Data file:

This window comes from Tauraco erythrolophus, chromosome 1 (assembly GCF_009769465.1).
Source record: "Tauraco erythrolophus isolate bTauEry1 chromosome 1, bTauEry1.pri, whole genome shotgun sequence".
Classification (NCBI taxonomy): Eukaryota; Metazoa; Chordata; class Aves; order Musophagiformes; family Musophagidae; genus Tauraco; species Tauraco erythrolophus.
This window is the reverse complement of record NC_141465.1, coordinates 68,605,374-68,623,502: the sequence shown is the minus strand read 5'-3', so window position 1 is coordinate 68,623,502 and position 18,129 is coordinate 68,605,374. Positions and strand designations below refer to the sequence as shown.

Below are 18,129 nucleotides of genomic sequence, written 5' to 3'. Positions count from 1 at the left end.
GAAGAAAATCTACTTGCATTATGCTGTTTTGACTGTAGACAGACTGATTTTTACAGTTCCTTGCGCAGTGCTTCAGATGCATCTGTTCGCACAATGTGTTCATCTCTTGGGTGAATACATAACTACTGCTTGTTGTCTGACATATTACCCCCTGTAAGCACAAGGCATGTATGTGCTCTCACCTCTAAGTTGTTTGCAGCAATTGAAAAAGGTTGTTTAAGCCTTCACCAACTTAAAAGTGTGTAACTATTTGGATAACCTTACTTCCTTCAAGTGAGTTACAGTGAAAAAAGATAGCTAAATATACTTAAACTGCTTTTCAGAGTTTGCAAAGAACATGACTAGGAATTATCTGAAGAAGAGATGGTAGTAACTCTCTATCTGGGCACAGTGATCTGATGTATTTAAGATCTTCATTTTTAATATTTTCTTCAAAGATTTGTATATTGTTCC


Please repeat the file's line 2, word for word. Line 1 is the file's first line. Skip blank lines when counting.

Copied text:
Source record: "Tauraco erythrolophus isolate bTauEry1 chromosome 1, bTauEry1.pri, whole genome shotgun sequence".